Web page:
♦  physical protective barriers/covers over bearing areas

♦  positive- or negative-pressured manufacturing areas with air locks and

    HEPA (high efficiency particulate air) filtration

♦  positive lock-on fill systems that require no fill caps or drains

♦  closed-loop expansion-tank designs that eliminate the need for breathers.

Once a machine is operating in the field, it is up to the maintenance and operation staff to work as a team and ensure the workplace is kept as free of contaminants as possible.

Unfortunately, although contamination avoidance is a primary strategy for reducing and eliminating premature bearing failure, it is often conspicuous in its absence from many lubrication programs.

A good contamination-avoidance program requires little to no capital outlay; fits perfectly into any PM/PdM program; involves cooperation of both operators and maintainers; is based on common sense. Contamination avoidance simply ensures that contaminants are not allowed to come into contact with a machine and its bearing-protection systems.

Effective contamination avoidance calls for a good relationship between operations and maintenance teams and a healthy respect for machines and their components. The following five points sum up the foundational elements of any contamination-avoidance initiative:

1. Good housekeeping, Order, and Cleanliness: This refers not only to the machine, but to the lubricant-storage area
andl transfer equipment. Ensuring that dirt doesn’t accumulate on machinery and equipment surfaces is Preventive  Maintenance 101. It’s also the responsibility of operators and maintainers alike. Introduction of a simple 5S program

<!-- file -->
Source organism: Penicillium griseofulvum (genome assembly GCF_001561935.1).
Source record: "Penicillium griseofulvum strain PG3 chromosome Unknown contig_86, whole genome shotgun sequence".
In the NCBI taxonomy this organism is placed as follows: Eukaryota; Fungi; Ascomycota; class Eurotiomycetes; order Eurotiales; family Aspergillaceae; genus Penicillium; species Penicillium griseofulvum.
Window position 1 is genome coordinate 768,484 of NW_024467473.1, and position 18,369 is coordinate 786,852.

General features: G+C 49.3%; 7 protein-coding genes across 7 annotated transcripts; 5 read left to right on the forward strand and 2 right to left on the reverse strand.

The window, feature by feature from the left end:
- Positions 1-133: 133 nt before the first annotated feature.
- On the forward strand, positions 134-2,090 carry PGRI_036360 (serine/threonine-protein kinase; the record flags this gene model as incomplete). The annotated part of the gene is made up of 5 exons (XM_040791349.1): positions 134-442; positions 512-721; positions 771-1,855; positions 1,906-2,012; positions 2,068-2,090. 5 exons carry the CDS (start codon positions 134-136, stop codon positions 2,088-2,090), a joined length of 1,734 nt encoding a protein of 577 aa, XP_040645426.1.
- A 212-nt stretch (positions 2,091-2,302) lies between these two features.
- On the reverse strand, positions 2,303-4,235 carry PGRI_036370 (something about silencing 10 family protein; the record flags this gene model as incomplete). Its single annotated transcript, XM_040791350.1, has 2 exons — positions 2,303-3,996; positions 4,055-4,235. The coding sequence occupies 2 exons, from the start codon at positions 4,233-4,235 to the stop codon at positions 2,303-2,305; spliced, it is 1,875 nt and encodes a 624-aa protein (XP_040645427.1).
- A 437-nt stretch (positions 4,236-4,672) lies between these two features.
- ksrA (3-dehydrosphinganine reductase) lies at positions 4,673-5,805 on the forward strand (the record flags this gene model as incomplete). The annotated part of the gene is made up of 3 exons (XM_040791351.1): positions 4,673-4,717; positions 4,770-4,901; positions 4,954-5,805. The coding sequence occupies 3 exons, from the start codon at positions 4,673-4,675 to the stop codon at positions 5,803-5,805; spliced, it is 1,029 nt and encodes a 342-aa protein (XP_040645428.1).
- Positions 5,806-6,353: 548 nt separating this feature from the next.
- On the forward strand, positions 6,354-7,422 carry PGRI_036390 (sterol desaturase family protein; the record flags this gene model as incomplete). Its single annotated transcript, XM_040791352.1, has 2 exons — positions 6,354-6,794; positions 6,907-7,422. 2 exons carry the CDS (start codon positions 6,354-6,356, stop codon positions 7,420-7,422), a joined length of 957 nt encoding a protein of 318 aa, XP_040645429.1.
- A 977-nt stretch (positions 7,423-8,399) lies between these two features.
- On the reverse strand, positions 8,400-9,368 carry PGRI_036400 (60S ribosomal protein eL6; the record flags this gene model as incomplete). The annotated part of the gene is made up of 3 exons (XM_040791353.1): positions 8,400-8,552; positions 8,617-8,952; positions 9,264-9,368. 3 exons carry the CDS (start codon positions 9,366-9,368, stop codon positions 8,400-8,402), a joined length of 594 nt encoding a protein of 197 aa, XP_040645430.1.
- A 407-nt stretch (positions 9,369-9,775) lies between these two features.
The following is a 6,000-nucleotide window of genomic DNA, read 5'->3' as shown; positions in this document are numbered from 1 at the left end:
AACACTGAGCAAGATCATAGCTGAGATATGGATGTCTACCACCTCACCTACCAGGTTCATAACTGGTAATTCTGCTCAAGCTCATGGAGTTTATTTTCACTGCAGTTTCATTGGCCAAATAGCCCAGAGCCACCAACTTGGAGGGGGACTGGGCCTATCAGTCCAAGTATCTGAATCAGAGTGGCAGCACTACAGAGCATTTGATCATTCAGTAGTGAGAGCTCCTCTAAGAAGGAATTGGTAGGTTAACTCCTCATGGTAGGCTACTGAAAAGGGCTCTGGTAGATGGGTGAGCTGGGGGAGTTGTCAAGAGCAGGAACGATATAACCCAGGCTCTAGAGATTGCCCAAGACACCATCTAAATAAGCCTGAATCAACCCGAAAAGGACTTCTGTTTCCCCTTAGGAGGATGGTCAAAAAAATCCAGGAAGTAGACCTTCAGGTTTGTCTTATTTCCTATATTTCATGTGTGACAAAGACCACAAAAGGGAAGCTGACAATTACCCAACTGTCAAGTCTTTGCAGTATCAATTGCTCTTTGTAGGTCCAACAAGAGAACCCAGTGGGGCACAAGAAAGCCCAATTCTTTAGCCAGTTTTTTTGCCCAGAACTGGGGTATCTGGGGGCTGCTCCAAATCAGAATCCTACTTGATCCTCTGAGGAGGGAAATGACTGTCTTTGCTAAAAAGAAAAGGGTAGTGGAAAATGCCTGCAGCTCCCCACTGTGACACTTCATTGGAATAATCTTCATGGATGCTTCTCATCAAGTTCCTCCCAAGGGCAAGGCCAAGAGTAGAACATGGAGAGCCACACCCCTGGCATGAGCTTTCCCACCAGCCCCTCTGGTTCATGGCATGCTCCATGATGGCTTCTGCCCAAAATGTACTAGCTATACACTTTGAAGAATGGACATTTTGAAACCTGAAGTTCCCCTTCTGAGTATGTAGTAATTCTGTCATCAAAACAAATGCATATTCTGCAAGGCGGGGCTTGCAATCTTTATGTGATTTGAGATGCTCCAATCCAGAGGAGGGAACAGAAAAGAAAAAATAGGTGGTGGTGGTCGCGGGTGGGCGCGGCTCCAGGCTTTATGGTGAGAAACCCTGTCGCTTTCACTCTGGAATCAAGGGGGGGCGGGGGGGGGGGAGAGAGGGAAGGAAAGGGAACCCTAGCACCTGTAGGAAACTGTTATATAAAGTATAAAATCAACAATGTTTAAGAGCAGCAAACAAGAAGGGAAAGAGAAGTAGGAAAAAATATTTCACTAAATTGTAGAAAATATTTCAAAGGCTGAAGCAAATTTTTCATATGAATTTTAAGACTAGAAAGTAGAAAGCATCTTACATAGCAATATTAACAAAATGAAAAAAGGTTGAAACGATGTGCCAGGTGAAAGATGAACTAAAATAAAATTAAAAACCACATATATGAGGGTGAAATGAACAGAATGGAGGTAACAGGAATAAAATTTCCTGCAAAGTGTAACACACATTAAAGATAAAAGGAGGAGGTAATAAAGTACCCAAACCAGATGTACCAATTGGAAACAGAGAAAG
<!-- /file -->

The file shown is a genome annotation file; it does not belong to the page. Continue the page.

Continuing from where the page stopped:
5S program will facilitate this element.

2. Lubrication Training: Understanding the consequences of failing to arrest contamination is mandatory. The use of processes and procedures will ensure consistency of effort.

3. Lubricant Storage and Transfer Engineering: The use of dedicated, color-coded, and closeable storage and transfer equipment ensures lubricants are protected from the elements and cross-contamination exposure. Use of automated systems ensures minimum lubricant exchange/fill points.

4. Condition-Based Oil Changes: Too-frequent oil/filter changes can increase exposure to contaminants; infrequent
oil/filter changes can exhaust the filtration media and lead to degradation of the lubricating fluids. Condition-checking
allows operators and maintainers to become more familiar with the machinery.

5. Lubricant Cleanliness: This element means testing all new lubricants and bulk fluids to determine fluid cleanliness
and additive-package formulation before use and verify the products have been delivered in a clean-state specification.

Of course, every operation is unique and will require a tailored contamination- control/avoidance strategy. This type of strategy, though, is arguably the simplest, least- inexpensive, and most effective reliability program that a company can implement. As I’ve often said and written, now is the time to update yours. Why are you waiting?TRR


Ken Bannister has 40+ years of experience in the RAM industry. For the past 30, he’s been a Managing Partner and Principal Asset Management Consultant with Engtech industries Inc., where he has specialized in helping clients implement best-practice asset-management programs worldwide. A founding member and past director of the Plant Engineering and Maintenance Association of Canada, he is the author of several books, including three on lubrication, one on predictive maintenance, and one on energy reduction strategies, and is currently writing one on planning and scheduling. Contact him directly at 519-469-9173 or kbannister@theramreview.com.

Tags: reliability, availability, maintenance, RAM, lubricants, lubrication, lubricant storage and transfer, contamination control